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An impressive first biography of a great American writer,
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This review is from: And So It Goes: Kurt Vonnegut: A Life (Hardcover)
Though I was one of the young folks enthralled by Slaughterhouse-Five, God Bless You Mr. Rosewater, and much more of Vonnegut's work, I really didn't know much about the man, his family, and his life--except for his youthful Army service and horrifying experiences as a POW after the Allied firebombing of Dresden. Charles Shields, who wrote the first substantive biography of Harper Lee, corresponded with Vonnegut, proposing a biography. Once he had convinced his subject--rightly--of his top-notch research skills, Vonnegut finally sent Shields a last illustrated postcard, this time captioned, "OK." Work had not progressed very far before Vonnegut tripped over his Lhasa Apso's leash, fell, and never regained consciousness, dying three weeks later in 2007.
Perhaps what finally pushed Vonnegut to trust Shields was the fact that really had been no previous biography of this literary icon of the second half of the twentieth century, which rankled Vonnegut. If America had a one-man Grub Street, Vonnegut grubbed away there in West Barnstable on Cape Cod for some twenty years churning out dozens of short stories and a few novels, amid clouds of Pall Mall smoke, before Slaughterhouse-Five made him a bestselling author. It also conferred financial security where previously there had been none. In this freelance writer's life existed a neat division of labor: Kurt wrote, while his then-devoted first wife Jane did everything else, including taking in three young, orphaned nephews when his adored sister Alice died of cancer just a day after her husband perished in a railroad accident.
In the mid-1960s, Vonnegut eagerly accepted a last-minute offer to teach at the University of Iowa Writer's Workshop. There, for the first time, he was a widely admired instructor and author in a community of fellow writers. When Vonnegut became besotted with a student, the other faculty members remained discreet; it was a while before Jane, joining him in Iowa City, found out about that indiscretion and those that followed. After twenty years, the marriage became severely strained--although Vonnegut saw no reason not to ask his estranged wife to continue handling the details of everyday life. She wisely refused.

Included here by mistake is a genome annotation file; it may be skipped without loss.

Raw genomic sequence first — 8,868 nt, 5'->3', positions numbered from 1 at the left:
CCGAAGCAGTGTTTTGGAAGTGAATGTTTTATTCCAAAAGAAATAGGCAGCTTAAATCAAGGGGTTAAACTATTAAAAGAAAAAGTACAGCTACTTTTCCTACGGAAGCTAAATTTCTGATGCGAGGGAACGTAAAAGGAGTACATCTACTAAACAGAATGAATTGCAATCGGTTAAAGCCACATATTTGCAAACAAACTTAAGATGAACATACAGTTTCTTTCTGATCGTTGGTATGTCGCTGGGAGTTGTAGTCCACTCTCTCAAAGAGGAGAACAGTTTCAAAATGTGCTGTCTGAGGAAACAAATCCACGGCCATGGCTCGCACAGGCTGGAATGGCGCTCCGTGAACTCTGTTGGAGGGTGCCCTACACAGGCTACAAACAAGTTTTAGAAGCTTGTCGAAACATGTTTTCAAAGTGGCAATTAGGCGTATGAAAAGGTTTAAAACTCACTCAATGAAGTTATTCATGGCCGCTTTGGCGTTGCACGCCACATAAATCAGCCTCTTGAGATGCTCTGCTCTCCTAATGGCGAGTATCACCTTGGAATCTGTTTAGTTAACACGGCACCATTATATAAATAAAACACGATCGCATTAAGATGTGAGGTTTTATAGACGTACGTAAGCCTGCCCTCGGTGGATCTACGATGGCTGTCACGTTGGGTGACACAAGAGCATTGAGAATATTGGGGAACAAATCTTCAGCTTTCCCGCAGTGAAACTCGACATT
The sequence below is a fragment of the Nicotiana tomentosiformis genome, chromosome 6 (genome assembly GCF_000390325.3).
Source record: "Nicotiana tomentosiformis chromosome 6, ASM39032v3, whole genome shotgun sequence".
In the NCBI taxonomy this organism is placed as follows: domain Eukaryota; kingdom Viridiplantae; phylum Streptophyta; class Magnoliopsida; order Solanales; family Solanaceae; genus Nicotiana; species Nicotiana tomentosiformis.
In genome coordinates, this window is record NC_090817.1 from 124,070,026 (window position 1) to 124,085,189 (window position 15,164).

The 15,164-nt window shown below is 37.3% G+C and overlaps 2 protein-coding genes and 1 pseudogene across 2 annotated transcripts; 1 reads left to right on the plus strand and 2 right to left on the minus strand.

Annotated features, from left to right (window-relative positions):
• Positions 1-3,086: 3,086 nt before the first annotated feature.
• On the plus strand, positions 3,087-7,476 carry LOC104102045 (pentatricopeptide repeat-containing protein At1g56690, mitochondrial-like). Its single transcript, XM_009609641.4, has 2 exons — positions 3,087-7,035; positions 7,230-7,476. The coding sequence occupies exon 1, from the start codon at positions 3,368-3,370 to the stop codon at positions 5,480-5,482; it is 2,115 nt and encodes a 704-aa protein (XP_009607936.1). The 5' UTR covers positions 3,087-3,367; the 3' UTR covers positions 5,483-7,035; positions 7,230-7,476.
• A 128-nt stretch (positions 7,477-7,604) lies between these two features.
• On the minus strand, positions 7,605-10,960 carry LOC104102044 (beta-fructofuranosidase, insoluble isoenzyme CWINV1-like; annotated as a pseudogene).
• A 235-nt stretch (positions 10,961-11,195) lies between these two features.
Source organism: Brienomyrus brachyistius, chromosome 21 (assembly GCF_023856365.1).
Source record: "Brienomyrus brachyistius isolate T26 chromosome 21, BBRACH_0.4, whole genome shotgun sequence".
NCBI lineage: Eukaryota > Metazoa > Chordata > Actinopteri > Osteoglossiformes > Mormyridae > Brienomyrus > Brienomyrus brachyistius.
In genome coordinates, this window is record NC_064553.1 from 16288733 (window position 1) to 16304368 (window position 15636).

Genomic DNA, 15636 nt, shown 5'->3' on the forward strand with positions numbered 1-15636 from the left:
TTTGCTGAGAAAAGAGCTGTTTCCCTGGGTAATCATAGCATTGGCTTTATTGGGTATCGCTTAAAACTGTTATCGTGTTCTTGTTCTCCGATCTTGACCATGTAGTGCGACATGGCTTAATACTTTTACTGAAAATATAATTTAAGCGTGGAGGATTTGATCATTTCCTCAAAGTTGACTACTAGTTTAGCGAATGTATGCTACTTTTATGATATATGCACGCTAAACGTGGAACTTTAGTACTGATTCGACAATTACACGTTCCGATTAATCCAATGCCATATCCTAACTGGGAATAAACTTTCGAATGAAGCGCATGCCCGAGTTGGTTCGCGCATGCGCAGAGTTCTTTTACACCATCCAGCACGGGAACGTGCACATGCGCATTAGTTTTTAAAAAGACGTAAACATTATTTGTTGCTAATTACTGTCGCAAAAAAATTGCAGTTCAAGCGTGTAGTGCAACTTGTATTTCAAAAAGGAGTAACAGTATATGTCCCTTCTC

Although Jane and Kurt's children Mark, Edie, and Nannie, as well as the nephews who moved in with them, all appear to have been most forthcoming in multiple interviews, the book easily could have been doomed at the outset. Mark Vonnegut, his father's literary executor, refused to allow Shields to quote from Vonnegut's correspondence, insisting the letters "spoke for themselves." Shields demonstrated his great gift for paraphrasing the letters' contents in order to meet the burdensome legal requirements. In nearly two thousand references, the paraphrased letter content does not stick out from interview quotes in an obtrusive way. When Harper Lee declined to be interviewed for Mockingbird, Shields' biography, he acquired a whole new skill set--fortunately for us.
One source who refused to speak to the author was Vonnegut's second wife, photographer/author Jill Krementz. Judging from the impressions of just about everyone in Vonnegut's circle of friends, family, and colleague, Krementz appears to be an opportunistic scalp-collector rather than a wife. Vonnegut was introduced into the higher echelons of New York litr'y circles before Krementz decided that her husband had outlived his usefulness. Though Vonnegut pursued divorce three times, he never followed through, and Krementz retaliated through infidelity and by doing virtually nothing to sweeten her husband's last years.
This book engrossed me from the time I slipped it from its wrapping until I read the final pages. Bravo, Shields--again!